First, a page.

Take the 2-minute tour ×
Mathematics Stack Exchange is a question and answer site for people studying math at any level and professionals in related fields. It's 100% free, no registration required.

I need some help with the following problem. It says give an example of a function $f: [0, 1] \times [0, 1] \to \mathbb R$ such that for each fixed $x$, $y \mapsto f(x, y)$ is continuous and for each fixed $y$, $x \mapsto f(x, y)$ is continuous, but $f$ is not continuous. A hint would be much appreciated. I would also love to know if there is any trick to finding counterexamples, as I have always been weak with those kind of questions. Thank you!

share|improve this question
    
Do you mean not continuous at all $(x,y) \in [0,1]^2$? –  copper.hat Feb 22 '13 at 6:12

2 Answers 2

up vote 1 down vote accepted

Consider$$ f(x,y) = \begin{cases} \frac{xy}{x^2+y^2}, & \text{if }(x,y)\ne (0,0) \\ 0, & \text{if }(x,y)= (0,0) \end{cases} $$ Then it is easy to see that $f(x,y)$ is separately continuous (i.e. continuous in each variable) but $f(x,y)$ is not continuous at $(0,0)$ you can see that by showing that $$\displaystyle \lim_{(x,y)\to (0,0)}f(x,y)\ne0$$ to do this consider the path along $x=y$ then the limit should equal to $1/2$ along this path, and clearly $1/2\ne 0$.

As for a tricks for finding counter examples, I'm not aware if there is any, usually finding counter examples is not an easy thing to do, to be able to find counter examples you have to see lots of examples and grow a feeling for the subject.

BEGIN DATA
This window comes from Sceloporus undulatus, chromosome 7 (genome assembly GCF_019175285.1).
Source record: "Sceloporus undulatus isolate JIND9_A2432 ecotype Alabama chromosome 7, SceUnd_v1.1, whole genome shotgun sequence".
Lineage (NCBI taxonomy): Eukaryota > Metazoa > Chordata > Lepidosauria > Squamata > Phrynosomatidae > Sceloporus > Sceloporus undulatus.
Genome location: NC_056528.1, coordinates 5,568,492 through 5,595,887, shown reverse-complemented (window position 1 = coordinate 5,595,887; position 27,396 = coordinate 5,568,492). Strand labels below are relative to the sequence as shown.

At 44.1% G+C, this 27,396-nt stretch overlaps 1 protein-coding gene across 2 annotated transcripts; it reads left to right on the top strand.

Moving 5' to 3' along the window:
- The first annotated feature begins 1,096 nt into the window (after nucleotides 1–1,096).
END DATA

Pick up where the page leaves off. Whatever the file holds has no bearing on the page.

share|improve this answer
    
thanks for the answer. ahh i should have been able to recall this example from my analysis class last year. guess i gave a lot of what i learned back to the prof. –  Aden Dong Feb 22 '13 at 14:39

Take $$f(x,y)=\frac{xy}{\sqrt{x^4+y^4}},~~~(x,y)\neq(0,0) ~~~\text{and}~~~f(x,y)=0,~~~(x,y)=(0,0)$$ It can be shown that the function is not continuous at the origin.

share|improve this answer
    
+1 new gravatar? –  amWhy Feb 22 '13 at 13:42
    
Mornin. Yes, I love him so much Amy. –  B. S. Feb 22 '13 at 13:44

Your Answer

 
discard

By posting your answer, you agree to the privacy policy and terms of service.

Not the answer you're looking for? Browse other questions tagged or ask your own question.